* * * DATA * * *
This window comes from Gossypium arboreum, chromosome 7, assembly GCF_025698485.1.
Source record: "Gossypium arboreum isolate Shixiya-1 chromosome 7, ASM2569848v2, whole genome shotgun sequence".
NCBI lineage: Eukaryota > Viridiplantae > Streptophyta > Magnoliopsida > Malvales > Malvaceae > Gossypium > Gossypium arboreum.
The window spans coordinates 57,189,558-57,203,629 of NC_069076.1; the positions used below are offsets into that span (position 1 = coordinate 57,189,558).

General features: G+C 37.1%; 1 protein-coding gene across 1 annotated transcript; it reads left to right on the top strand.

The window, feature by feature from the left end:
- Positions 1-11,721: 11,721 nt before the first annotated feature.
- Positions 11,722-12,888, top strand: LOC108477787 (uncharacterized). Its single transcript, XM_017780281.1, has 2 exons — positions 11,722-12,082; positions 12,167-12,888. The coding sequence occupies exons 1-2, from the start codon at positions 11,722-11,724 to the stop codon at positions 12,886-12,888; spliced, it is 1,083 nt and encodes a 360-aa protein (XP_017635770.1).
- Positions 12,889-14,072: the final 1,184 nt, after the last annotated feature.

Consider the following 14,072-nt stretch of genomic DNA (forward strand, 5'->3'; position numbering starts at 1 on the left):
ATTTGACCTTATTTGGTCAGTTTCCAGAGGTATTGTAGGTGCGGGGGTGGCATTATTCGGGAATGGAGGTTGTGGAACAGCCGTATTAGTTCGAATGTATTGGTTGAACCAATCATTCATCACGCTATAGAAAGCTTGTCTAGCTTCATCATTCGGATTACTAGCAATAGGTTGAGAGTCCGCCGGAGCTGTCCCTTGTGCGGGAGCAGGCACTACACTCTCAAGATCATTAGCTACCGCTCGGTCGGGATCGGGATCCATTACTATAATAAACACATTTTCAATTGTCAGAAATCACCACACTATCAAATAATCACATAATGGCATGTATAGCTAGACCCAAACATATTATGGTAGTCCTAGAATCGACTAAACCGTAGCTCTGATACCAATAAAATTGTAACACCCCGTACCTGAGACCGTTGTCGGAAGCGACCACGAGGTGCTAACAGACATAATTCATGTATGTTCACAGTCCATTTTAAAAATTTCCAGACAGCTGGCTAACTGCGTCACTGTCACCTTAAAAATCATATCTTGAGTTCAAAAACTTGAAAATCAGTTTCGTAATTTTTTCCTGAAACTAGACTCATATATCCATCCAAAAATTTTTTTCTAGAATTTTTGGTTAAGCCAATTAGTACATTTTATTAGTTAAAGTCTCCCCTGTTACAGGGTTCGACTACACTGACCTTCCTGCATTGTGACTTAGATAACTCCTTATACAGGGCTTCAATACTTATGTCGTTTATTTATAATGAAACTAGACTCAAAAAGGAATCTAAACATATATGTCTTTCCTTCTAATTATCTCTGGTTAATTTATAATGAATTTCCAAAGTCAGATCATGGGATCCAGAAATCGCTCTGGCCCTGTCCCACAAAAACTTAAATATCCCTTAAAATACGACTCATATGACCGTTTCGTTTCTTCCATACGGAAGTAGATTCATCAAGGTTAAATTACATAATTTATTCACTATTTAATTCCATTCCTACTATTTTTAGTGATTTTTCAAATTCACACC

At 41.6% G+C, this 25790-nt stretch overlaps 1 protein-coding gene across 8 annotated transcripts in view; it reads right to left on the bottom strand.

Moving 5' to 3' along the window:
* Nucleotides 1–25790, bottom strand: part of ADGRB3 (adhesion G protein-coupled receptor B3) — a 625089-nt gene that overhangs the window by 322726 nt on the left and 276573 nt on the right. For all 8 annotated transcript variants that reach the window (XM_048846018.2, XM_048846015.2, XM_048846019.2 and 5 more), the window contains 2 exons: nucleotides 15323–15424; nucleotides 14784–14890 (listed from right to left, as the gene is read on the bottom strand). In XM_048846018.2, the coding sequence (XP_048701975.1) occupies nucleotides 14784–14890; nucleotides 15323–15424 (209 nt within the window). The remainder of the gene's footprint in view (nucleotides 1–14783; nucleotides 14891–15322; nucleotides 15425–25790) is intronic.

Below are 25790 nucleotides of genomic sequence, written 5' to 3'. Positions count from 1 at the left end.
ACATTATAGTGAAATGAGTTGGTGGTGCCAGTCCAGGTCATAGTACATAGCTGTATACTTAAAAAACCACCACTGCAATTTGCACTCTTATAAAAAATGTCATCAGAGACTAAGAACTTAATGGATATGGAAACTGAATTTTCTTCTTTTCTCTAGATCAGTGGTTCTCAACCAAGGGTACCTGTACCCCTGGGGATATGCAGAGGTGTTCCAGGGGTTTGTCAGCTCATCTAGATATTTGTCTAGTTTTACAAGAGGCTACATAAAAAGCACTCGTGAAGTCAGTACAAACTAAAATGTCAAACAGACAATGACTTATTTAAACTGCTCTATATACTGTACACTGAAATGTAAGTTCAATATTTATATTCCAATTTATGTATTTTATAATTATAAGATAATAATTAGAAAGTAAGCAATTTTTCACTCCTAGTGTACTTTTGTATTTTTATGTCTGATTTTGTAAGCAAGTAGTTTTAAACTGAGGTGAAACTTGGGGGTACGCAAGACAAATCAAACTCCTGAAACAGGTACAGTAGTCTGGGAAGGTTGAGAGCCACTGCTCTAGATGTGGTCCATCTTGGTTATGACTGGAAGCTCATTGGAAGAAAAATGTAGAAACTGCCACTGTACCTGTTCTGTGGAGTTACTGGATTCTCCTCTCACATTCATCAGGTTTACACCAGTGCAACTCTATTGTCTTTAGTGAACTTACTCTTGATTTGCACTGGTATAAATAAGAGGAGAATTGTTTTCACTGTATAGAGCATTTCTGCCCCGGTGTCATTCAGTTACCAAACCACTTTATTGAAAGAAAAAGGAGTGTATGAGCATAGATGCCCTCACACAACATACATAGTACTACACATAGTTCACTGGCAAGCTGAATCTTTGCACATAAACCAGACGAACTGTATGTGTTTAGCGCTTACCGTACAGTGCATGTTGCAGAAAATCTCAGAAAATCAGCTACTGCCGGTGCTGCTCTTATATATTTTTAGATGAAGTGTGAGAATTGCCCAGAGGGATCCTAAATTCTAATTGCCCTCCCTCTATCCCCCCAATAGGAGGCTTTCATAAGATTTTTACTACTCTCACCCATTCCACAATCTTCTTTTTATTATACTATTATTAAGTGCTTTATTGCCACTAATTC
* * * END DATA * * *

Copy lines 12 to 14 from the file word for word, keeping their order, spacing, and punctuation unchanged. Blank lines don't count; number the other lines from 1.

At 41.6% G+C, this 25790-nt stretch overlaps 1 protein-coding gene across 8 annotated transcripts in view; it reads right to left on the bottom strand.

Moving 5' to 3' along the window:
* Nucleotides 1–25790, bottom strand: part of ADGRB3 (adhesion G protein-coupled receptor B3) — a 625089-nt gene that overhangs the window by 322726 nt on the left and 276573 nt on the right. For all 8 annotated transcript variants that reach the window (XM_048846018.2, XM_048846015.2, XM_048846019.2 and 5 more), the window contains 2 exons: nucleotides 15323–15424; nucleotides 14784–14890 (listed from right to left, as the gene is read on the bottom strand). In XM_048846018.2, the coding sequence (XP_048701975.1) occupies nucleotides 14784–14890; nucleotides 15323–15424 (209 nt within the window). The remainder of the gene's footprint in view (nucleotides 1–14783; nucleotides 14891–15322; nucleotides 15425–25790) is intronic.